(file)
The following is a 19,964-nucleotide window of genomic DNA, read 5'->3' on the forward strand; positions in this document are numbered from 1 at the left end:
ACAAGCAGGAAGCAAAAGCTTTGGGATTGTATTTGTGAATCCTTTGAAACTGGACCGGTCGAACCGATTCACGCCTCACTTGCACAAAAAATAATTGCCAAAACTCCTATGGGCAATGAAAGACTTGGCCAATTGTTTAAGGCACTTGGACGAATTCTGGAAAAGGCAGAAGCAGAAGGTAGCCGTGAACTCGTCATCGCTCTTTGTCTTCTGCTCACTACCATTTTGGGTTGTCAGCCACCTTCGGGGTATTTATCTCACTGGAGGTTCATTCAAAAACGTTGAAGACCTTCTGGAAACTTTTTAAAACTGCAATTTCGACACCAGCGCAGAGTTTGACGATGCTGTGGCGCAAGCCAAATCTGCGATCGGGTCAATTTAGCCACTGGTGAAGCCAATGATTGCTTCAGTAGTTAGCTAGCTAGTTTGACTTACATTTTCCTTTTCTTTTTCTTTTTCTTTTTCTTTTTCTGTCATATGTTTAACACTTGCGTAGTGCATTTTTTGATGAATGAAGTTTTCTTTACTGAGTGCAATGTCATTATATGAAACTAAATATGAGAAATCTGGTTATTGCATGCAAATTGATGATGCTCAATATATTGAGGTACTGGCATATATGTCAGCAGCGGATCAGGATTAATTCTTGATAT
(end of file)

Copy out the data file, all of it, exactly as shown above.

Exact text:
The following is a 19,964-nucleotide window of genomic DNA, read 5'->3' on the forward strand; positions in this document are numbered from 1 at the left end:
ACAAGCAGGAAGCAAAAGCTTTGGGATTGTATTTGTGAATCCTTTGAAACTGGACCGGTCGAACCGATTCACGCCTCACTTGCACAAAAAATAATTGCCAAAACTCCTATGGGCAATGAAAGACTTGGCCAATTGTTTAAGGCACTTGGACGAATTCTGGAAAAGGCAGAAGCAGAAGGTAGCCGTGAACTCGTCATCGCTCTTTGTCTTCTGCTCACTACCATTTTGGGTTGTCAGCCACCTTCGGGGTATTTATCTCACTGGAGGTTCATTCAAAAACGTTGAAGACCTTCTGGAAACTTTTTAAAACTGCAATTTCGACACCAGCGCAGAGTTTGACGATGCTGTGGCGCAAGCCAAATCTGCGATCGGGTCAATTTAGCCACTGGTGAAGCCAATGATTGCTTCAGTAGTTAGCTAGCTAGTTTGACTTACATTTTCCTTTTCTTTTTCTTTTTCTTTTTCTTTTTCTGTCATATGTTTAACACTTGCGTAGTGCATTTTTTGATGAATGAAGTTTTCTTTACTGAGTGCAATGTCATTATATGAAACTAAATATGAGAAATCTGGTTATTGCATGCAAATTGATGATGCTCAATATATTGAGGTACTGGCATATATGTCAGCAGCGGATCAGGATTAATTCTTGATAT